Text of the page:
As little time as it takes to mount a restore point for file/folder access, it is just as quick to mount any of those restore points and create a virtual server on the Datto! Many years ago this process took me two weeks. If a client had a disaster recovery event happen, I would have to keep them offline for a while so I could try to create the virtual drives, rebuild the array, etc.

Now with Datto, a virtual server can be up and running in minutes. The virtual will boot with all properties/settings that the physical server had; users are able to connect to it as if nothing had happened to their main server. The virtualization technology runs off of Virtual Box, which is another component of the software installed on the server. Not only can you virtualize any mounted restore point, you can also export the following formats:

  • VHD -virtualization technology for Microsoft’s Hyper-V
  • VMDK -virtualization technology for VMWare

You can also complete a bare metal restore, if needed.

The backup engines operate with one of two flavors: VSS application-aware, or STC. This is VERY handy for any database applications, such as Exchange, Active Directory, or SQL, as it will truncate the logs for you, keeping the databases healthy and happy.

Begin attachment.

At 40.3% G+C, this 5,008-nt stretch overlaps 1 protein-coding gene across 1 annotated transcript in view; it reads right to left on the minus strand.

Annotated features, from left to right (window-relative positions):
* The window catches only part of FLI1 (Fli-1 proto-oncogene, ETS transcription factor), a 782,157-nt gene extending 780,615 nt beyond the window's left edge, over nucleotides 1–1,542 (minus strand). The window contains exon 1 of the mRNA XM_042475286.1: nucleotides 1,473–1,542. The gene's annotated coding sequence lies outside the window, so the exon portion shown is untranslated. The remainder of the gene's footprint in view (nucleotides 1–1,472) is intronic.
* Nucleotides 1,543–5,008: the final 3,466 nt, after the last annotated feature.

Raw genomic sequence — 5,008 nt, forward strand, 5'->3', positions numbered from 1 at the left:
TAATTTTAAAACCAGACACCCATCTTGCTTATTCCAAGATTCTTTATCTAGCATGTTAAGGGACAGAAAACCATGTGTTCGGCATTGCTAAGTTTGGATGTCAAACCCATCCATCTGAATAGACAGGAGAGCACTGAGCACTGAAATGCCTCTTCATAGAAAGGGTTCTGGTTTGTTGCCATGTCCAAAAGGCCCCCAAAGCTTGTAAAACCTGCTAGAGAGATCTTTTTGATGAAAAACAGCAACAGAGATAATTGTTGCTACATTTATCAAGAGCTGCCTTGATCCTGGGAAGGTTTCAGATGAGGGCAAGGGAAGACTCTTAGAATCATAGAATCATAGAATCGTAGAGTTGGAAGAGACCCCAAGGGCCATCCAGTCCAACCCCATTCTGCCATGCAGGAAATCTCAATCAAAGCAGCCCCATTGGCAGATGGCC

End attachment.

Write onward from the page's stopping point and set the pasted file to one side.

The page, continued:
The virtualization is tested frequently, with test virtuals and screenshots taken automatically, per a schedule — set by you — which you can opt to do alongside every restore point.

All Dattos are managed in a nice, compact portal with Everon. We receive tickets upon any failures, so we can look at them and resolve quickly. Most failures we receive are usually just one-off issues that resolve themselves quickly. The device is rarely ever offline.

With a product like Datto in our arsenal, I now feel comfortable supporting and completing restores, even to the point to that I can give a guarantee on client’s data. For more information on this amazing product, contact Everon at 1-888-244-1748.